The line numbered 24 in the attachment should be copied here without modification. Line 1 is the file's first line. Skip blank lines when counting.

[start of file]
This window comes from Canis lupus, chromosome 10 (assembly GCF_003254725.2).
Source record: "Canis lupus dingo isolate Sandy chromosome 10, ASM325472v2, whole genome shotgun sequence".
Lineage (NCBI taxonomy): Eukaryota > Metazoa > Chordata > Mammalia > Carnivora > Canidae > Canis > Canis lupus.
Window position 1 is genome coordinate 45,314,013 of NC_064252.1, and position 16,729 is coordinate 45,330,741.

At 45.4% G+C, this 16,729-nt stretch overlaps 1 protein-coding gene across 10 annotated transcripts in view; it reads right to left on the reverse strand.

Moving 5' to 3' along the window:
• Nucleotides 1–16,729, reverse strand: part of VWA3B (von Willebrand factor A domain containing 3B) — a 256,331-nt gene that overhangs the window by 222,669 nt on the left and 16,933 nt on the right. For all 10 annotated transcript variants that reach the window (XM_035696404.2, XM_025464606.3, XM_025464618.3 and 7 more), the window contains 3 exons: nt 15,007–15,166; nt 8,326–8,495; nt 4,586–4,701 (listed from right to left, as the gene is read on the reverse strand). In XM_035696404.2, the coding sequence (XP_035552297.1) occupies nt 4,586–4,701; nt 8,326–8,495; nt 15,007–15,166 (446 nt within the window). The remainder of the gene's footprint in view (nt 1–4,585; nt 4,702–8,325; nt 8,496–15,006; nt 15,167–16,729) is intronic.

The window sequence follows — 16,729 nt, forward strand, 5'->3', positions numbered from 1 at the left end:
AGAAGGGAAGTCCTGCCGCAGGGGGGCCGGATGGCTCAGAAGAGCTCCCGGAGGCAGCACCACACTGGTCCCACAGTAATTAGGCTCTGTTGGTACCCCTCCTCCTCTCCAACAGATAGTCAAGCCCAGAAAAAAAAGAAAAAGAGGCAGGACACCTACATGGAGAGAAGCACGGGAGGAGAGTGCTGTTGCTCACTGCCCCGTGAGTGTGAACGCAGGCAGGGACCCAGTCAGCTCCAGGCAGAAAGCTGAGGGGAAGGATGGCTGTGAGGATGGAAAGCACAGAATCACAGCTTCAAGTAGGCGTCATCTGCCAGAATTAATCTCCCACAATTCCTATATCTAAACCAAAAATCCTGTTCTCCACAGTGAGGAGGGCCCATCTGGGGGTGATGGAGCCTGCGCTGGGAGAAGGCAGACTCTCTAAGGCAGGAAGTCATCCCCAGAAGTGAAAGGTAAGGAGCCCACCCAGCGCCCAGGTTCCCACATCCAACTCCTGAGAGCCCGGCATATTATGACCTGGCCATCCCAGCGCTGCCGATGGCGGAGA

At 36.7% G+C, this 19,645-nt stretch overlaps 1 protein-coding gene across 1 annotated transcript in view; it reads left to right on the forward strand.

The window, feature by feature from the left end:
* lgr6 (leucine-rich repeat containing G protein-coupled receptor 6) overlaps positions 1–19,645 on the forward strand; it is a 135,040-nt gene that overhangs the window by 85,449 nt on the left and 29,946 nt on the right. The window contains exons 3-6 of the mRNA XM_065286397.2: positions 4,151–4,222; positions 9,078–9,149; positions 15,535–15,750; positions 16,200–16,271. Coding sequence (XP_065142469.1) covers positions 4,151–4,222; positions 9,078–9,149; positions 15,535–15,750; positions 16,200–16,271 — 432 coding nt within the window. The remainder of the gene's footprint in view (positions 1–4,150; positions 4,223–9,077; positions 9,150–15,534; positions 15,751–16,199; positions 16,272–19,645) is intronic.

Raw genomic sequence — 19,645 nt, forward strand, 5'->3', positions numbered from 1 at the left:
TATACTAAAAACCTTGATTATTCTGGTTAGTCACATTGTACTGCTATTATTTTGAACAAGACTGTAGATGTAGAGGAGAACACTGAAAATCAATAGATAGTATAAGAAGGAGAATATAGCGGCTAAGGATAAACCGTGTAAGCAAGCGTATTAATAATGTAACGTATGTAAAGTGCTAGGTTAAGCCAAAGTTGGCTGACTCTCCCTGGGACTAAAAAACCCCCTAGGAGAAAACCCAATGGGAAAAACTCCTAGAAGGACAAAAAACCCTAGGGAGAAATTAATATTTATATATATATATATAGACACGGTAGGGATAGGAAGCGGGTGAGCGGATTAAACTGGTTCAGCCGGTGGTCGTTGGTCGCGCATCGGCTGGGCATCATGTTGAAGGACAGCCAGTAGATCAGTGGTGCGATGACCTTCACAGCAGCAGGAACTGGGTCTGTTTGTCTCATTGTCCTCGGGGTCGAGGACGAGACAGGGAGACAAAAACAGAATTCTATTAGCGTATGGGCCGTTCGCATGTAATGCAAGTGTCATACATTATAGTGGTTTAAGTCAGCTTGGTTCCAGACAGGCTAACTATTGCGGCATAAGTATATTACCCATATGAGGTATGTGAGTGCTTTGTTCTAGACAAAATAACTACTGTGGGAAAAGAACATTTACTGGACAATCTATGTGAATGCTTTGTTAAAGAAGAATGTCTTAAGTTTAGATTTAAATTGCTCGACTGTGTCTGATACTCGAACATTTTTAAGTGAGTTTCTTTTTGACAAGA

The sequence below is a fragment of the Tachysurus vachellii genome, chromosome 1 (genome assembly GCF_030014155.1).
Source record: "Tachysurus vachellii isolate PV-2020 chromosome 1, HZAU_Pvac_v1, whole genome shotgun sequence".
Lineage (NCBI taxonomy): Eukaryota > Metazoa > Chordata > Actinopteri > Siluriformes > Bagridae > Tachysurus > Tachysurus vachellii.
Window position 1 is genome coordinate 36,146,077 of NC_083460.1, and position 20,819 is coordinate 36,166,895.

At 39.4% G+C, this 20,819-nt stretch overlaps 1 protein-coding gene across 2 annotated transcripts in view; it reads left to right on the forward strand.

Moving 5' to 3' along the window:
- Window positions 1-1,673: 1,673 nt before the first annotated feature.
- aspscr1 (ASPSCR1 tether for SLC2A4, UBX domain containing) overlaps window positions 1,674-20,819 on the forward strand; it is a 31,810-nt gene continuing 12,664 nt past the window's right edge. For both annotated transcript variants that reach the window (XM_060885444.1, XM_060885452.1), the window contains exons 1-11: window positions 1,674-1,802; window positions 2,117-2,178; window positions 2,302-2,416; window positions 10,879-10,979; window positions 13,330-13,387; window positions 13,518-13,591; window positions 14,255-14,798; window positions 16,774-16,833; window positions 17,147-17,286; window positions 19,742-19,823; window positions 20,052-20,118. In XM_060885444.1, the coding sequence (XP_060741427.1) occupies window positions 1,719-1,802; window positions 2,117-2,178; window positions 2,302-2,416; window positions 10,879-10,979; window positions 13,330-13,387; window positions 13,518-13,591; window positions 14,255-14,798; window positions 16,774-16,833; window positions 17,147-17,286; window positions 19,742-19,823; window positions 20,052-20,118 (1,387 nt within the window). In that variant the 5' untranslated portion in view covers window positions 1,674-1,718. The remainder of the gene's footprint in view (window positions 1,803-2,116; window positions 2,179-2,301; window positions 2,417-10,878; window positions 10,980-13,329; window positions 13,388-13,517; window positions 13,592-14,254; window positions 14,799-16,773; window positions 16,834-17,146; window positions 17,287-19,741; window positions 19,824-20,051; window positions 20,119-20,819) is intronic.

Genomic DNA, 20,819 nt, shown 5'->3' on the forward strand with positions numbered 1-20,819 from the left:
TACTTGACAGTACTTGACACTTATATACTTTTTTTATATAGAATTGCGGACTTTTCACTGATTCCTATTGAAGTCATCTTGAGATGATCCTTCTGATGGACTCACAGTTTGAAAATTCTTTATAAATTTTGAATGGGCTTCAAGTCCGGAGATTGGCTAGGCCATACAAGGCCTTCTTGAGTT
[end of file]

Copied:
TACTTGACAGTACTTGACACTTATATACTTTTTTTATATAGAATTGCGGACTTTTCACTGATTCCTATTGAAGTCATCTTGAGATGATCCTTCTGATGGACTCACAGTTTGAAAATTCTTTATAAATTTTGAATGGGCTTCAAGTCCGGAGATTGGCTAGGCCATACAAGGCCTTCTTGAGTT